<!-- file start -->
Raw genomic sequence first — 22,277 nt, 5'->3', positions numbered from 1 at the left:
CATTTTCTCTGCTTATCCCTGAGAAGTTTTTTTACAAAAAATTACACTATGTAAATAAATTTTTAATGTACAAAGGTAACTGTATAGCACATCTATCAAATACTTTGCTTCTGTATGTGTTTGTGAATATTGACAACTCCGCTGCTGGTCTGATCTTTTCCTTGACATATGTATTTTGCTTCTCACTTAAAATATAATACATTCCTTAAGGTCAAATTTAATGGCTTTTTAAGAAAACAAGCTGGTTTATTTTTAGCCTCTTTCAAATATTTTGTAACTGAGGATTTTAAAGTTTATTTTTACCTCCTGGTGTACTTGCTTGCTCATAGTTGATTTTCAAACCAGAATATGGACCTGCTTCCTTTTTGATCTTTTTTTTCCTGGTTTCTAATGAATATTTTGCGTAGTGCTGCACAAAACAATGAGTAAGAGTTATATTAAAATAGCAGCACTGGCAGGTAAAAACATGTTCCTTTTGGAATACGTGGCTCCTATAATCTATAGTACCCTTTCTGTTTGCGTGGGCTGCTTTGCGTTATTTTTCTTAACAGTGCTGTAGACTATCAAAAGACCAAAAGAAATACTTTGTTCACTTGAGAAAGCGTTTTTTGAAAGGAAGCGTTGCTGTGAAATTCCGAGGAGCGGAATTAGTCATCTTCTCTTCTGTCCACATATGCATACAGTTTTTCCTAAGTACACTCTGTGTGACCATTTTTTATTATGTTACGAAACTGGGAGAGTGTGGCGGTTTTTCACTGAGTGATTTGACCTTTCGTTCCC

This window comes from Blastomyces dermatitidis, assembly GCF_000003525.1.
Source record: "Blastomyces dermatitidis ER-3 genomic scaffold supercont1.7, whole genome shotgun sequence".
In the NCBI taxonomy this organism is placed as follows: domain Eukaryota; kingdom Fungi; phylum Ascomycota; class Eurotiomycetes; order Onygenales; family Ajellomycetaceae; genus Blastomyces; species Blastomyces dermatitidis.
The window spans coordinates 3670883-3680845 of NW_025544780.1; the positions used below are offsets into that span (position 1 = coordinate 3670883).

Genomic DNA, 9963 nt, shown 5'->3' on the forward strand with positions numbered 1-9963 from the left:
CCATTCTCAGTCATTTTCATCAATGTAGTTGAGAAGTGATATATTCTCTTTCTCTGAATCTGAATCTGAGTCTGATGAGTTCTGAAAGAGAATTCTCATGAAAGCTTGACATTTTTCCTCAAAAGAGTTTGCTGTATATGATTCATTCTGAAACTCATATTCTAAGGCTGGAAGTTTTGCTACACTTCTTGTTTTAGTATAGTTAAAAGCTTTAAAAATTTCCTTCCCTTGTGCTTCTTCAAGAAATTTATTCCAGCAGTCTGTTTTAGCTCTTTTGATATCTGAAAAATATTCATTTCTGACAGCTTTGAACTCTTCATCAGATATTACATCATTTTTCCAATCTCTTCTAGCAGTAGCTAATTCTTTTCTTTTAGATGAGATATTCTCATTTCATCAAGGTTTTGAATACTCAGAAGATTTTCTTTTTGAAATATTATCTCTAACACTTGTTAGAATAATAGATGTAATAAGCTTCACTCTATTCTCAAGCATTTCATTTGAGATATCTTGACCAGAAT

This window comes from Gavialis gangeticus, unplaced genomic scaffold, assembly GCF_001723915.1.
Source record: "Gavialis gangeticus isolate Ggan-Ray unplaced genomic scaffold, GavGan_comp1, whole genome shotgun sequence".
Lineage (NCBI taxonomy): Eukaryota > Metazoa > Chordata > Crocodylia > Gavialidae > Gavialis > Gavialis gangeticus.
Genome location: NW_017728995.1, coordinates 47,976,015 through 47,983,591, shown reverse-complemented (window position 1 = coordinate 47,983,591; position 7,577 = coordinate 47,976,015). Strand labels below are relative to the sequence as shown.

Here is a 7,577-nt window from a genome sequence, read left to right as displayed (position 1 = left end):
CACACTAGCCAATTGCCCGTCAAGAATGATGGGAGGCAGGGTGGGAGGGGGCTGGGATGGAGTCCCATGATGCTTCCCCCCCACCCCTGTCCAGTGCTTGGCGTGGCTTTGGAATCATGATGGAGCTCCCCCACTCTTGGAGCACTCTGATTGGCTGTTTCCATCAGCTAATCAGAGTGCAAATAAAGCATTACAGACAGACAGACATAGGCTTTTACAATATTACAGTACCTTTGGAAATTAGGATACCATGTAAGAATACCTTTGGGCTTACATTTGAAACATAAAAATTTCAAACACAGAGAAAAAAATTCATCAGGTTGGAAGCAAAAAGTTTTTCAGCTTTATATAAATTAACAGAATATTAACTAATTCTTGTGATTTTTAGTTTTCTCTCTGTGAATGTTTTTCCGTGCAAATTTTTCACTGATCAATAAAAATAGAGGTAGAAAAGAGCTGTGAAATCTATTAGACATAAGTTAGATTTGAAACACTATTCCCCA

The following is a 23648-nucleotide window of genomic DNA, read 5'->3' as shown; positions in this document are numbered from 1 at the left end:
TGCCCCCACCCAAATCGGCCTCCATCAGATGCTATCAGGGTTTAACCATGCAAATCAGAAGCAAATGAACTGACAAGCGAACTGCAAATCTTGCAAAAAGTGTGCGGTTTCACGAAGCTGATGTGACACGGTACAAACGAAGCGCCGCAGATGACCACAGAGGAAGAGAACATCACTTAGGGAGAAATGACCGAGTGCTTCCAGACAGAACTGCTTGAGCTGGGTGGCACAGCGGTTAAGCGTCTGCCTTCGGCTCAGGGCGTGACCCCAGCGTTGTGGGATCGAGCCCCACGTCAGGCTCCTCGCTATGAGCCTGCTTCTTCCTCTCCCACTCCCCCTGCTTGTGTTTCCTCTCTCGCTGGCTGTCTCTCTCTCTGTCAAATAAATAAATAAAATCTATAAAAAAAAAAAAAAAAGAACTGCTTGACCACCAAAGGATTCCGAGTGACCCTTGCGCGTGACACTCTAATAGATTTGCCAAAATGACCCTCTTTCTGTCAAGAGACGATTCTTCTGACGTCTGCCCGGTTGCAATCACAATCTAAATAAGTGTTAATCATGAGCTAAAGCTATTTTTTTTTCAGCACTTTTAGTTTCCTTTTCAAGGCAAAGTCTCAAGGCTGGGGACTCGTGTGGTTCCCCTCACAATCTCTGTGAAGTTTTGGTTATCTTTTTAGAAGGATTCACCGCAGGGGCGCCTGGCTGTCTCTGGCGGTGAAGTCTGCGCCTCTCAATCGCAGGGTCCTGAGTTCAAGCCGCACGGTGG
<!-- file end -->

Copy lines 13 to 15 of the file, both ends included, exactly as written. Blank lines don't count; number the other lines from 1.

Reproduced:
Here is a 7,577-nt window from a genome sequence, read left to right as displayed (position 1 = left end):
CACACTAGCCAATTGCCCGTCAAGAATGATGGGAGGCAGGGTGGGAGGGGGCTGGGATGGAGTCCCATGATGCTTCCCCCCCACCCCTGTCCAGTGCTTGGCGTGGCTTTGGAATCATGATGGAGCTCCCCCACTCTTGGAGCACTCTGATTGGCTGTTTCCATCAGCTAATCAGAGTGCAAATAAAGCATTACAGACAGACAGACATAGGCTTTTACAATATTACAGTACCTTTGGAAATTAGGATACCATGTAAGAATACCTTTGGGCTTACATTTGAAACATAAAAATTTCAAACACAGAGAAAAAAATTCATCAGGTTGGAAGCAAAAAGTTTTTCAGCTTTATATAAATTAACAGAATATTAACTAATTCTTGTGATTTTTAGTTTTCTCTCTGTGAATGTTTTTCCGTGCAAATTTTTCACTGATCAATAAAAATAGAGGTAGAAAAGAGCTGTGAAATCTATTAGACATAAGTTAGATTTGAAACACTATTCCCCA

The following is a 23648-nucleotide window of genomic DNA, read 5'->3' as shown; positions in this document are numbered from 1 at the left end: